Nine teams have back starting quarterbacks from last season. Six of them threw for more than 2,400 yards. And five — Luck, Southern California’s Matt Barkley, Oregon’s Darron Thomas, Arizona’s Nick Foles and Utah’s Jordan Wynn — are on the watch list for the Davey O’Brien Award, the most of any conference.
“It’s the year of the quarterback in this league,” Oregon Coach Chip Kelly said.
During the conference’s preseason media tour, Utah offensive lineman Tony Bergstrom, whose team is entering its first season in the league, said “obviously this is just a quarterback factory here.” And USC Coach Lane Kiffin said “it’s unbelievable to have so many . . . you are waiting to find an offense that can’t move the ball, and you don’t find one.”
Conferences continue to define and redefine their identities as conference realignment alters the sport’s landscape. The ACC has had its parity, the Big East its perceived mediocrity. Hulking linemen and robust ground games are often synonymous with the Big Ten, which this season adds Nebraska, a program bred on the same formula. The national title-producing Southeastern Conference — with the exception of last season’s Cam Newton-led Auburn team — has recently been filled with stout, athletic defenses. Some electrifying offenses have been found — and should again be this season — in the Big 12, but the league’s future existence may be in question.
While all this was happening over the past two years, the former Pac-10 has reinvented itself under Commissioner Larry Scott. He helped the league secure a 12-year, $3 billion television contract with ESPN and Fox, the most lucrative deal in college athletics. The addition of Colorado and Utah allows the conference to split into two divisions — North and South — and stage a conference championship game. And from Oregon’s “blur” offense to the exploits of the strong-armed, quick-footed Luck, no league may rival the Pac-12 in sheer entertainment value.
A league that has a history of producing recognizable quarterbacks has only reaffirmed that identity during this season of transition. Scott began the Pac-12’s preseason media day by referencing the league’s current quarterback crop in the same breath as past luminaries such as Troy Aikman (UCLA), Drew Bledsoe (Washington State), John Elway (Stanford), Dan Fouts (Oregon), Warren Moon (Washington) and Aaron Rodgers (California).
Scott called the Pac-12 football brand as “dynamic as any in college sports,” adding that “year after year we seem to produce the best quarterbacks and the most sophisticated offenses in the country, and 2011 promises to be no exception.”
The six quarterbacks who threw for more than 2,400 yards last season also averaged a 63.8 percent completion percentage, 24 touchdowns and 10 interceptions. That list doesn’t even include Wynn; he threw for 2,334 yards despite missing three games because of an injury. Wynn has said he is motivated to be mentioned among the league’s distinguished quarterbacks.
“I love that competition,” USC’s Barkley said of the top-to-bottom quarterback talent. “We’re not necessarily looking at each other to one-up each other, but you know that those guys are there pushing you to be better.”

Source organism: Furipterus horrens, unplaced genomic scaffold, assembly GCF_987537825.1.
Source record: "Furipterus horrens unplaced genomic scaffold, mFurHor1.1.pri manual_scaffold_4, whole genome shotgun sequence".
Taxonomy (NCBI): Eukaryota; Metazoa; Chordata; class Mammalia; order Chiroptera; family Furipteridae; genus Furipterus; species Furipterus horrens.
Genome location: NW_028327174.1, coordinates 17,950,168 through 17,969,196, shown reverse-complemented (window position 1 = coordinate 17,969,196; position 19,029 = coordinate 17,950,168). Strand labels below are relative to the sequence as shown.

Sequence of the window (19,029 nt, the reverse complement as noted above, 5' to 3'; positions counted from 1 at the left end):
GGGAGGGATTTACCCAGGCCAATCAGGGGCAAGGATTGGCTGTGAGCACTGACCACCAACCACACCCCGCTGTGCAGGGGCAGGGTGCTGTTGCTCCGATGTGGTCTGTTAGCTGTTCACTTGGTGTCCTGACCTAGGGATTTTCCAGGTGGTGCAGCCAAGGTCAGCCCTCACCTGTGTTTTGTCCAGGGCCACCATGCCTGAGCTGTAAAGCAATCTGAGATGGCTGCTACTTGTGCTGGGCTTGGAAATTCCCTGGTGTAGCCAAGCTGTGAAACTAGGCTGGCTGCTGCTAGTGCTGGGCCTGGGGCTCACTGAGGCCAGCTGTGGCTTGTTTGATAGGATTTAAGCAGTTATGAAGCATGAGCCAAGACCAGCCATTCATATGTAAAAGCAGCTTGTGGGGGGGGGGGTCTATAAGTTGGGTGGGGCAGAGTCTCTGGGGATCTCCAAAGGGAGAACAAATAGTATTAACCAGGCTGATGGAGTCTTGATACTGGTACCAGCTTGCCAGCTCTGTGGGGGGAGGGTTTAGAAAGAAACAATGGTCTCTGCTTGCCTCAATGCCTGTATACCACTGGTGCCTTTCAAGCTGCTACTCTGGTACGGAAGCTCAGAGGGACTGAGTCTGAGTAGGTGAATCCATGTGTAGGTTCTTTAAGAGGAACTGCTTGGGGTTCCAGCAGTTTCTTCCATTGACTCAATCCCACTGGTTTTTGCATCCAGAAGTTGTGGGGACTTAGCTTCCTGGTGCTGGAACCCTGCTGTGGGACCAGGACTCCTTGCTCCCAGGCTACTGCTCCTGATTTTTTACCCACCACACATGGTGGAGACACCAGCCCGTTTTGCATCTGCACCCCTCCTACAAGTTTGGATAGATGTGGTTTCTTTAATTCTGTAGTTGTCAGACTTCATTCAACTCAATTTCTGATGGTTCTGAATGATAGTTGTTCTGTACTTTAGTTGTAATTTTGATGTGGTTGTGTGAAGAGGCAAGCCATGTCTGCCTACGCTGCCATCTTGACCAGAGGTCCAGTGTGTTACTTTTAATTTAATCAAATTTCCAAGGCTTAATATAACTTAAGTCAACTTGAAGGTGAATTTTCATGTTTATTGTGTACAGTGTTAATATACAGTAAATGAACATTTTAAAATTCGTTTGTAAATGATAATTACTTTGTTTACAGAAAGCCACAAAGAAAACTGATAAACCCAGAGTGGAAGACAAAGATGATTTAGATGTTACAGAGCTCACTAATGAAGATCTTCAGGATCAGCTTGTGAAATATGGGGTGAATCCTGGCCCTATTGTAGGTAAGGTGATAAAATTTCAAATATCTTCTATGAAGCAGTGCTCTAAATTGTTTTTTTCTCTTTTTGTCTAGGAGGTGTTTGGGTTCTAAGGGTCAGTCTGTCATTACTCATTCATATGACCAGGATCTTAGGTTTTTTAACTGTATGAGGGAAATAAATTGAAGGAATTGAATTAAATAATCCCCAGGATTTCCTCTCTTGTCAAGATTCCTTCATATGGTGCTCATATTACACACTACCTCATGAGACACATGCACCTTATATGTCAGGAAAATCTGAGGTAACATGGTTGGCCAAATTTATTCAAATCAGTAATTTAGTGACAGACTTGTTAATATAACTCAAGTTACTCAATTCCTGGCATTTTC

The standard bearer is Luck. His father, Oliver, played quarterback for the Houston Oilers in the mid-1980s.
Last season, Luck completed 70 percent of his passes and threw for 3,338 yards and 32 touchdowns (with eight interceptions) under Jim Harbaugh, who is now coach of the San Francisco 49ers.
Luck has a comfort level with first-year Coach David Shaw, who had been the offensive coordinator under Harbaugh. Crediting Shaw with everything from teaching him the West Coast offense to instilling a strong practice routine during his redshirt season, Luck says the transition has been smooth.
Said Shaw: “Having a quarterback that we know and that we trust and that will work his butt off, we have got him in place. That helps me a lot. Now we just concentrate on what goes on around him.”
Seventh-ranked Stanford’s nemesis will be third-ranked Oregon, the only team to beat the Cardinal last season. Thomas threw for 2,881 yards and ran for 486 during a season in which he accounted for 30 total touchdowns and, Kelly believes, showed improvement each week.
“I don’t know if there is a ceiling for him,” Kelly said, “and I hope there is not because college football is a quarterback-driven game. This league is a quarterback-driven league and we are going to go as far as Darron can play.”
Because of NCAA sanctions, USC cannot play in a bowl game or the league’s first conference championship game. But Barkley, whose touchdown-to-interception ration improved dramatically last season, should compete for Heisman Trophy consideration. Kiffin said Barkley is “on schedule to be in that conversation,” later adding that Barkley can have “one of those seasons like we have seen before with Carson [Palmer], [Matt] Leinart, John David [Booty], Mark Sanchez, have one of those elite seasons.”
There are others worthy of attention. It was Arizona’s Foles (290.1 yards per game) — not Luck (256.8) — who led the league in passing yards per game last season. Foles’s completion percentage (67.1) was second best in the league.
The list goes beyond the Big Six.
Often overlooked is Oregon State’s Ryan Katz, who began last season by throwing 129 passes without an interception. He finished last season’s game against Oregon with a broken wrist on his throwing arm. And there is Arizona State’s Brock Osweiler, a 6-foot-8 junior who threw for 647 yards and five touchdowns in the final two games last season, wins over UCLA and Arizona.
“The one thing about this league that sticks out,” Kelly said, “is Andrew Luck, Matt Barkley, Nick Foles, Darron Thomas, Ryan Katz. The list goes on and on.”